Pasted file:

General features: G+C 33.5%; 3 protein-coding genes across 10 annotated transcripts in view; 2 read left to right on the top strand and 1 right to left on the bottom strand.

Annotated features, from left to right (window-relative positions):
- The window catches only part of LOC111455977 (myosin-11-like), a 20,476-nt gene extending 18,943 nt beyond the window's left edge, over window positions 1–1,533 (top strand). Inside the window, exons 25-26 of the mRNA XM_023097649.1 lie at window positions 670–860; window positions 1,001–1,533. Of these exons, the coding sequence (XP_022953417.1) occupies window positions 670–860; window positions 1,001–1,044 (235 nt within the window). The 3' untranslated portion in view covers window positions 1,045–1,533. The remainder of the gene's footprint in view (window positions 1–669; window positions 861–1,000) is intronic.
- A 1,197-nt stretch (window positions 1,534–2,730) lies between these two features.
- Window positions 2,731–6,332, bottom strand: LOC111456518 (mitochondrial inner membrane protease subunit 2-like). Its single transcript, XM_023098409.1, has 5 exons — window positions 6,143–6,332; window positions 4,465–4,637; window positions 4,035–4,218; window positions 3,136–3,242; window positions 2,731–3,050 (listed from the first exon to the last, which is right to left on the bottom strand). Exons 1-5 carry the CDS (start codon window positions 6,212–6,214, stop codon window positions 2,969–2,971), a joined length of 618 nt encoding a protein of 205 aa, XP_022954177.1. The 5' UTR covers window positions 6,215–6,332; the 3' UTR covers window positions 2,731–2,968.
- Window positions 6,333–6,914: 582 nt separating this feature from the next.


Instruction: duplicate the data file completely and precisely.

General features: G+C 33.5%; 3 protein-coding genes across 10 annotated transcripts in view; 2 read left to right on the top strand and 1 right to left on the bottom strand.

Annotated features, from left to right (window-relative positions):
- The window catches only part of LOC111455977 (myosin-11-like), a 20,476-nt gene extending 18,943 nt beyond the window's left edge, over window positions 1–1,533 (top strand). Inside the window, exons 25-26 of the mRNA XM_023097649.1 lie at window positions 670–860; window positions 1,001–1,533. Of these exons, the coding sequence (XP_022953417.1) occupies window positions 670–860; window positions 1,001–1,044 (235 nt within the window). The 3' untranslated portion in view covers window positions 1,045–1,533. The remainder of the gene's footprint in view (window positions 1–669; window positions 861–1,000) is intronic.
- A 1,197-nt stretch (window positions 1,534–2,730) lies between these two features.
- Window positions 2,731–6,332, bottom strand: LOC111456518 (mitochondrial inner membrane protease subunit 2-like). Its single transcript, XM_023098409.1, has 5 exons — window positions 6,143–6,332; window positions 4,465–4,637; window positions 4,035–4,218; window positions 3,136–3,242; window positions 2,731–3,050 (listed from the first exon to the last, which is right to left on the bottom strand). Exons 1-5 carry the CDS (start codon window positions 6,212–6,214, stop codon window positions 2,969–2,971), a joined length of 618 nt encoding a protein of 205 aa, XP_022954177.1. The 5' UTR covers window positions 6,215–6,332; the 3' UTR covers window positions 2,731–2,968.
- Window positions 6,333–6,914: 582 nt separating this feature from the next.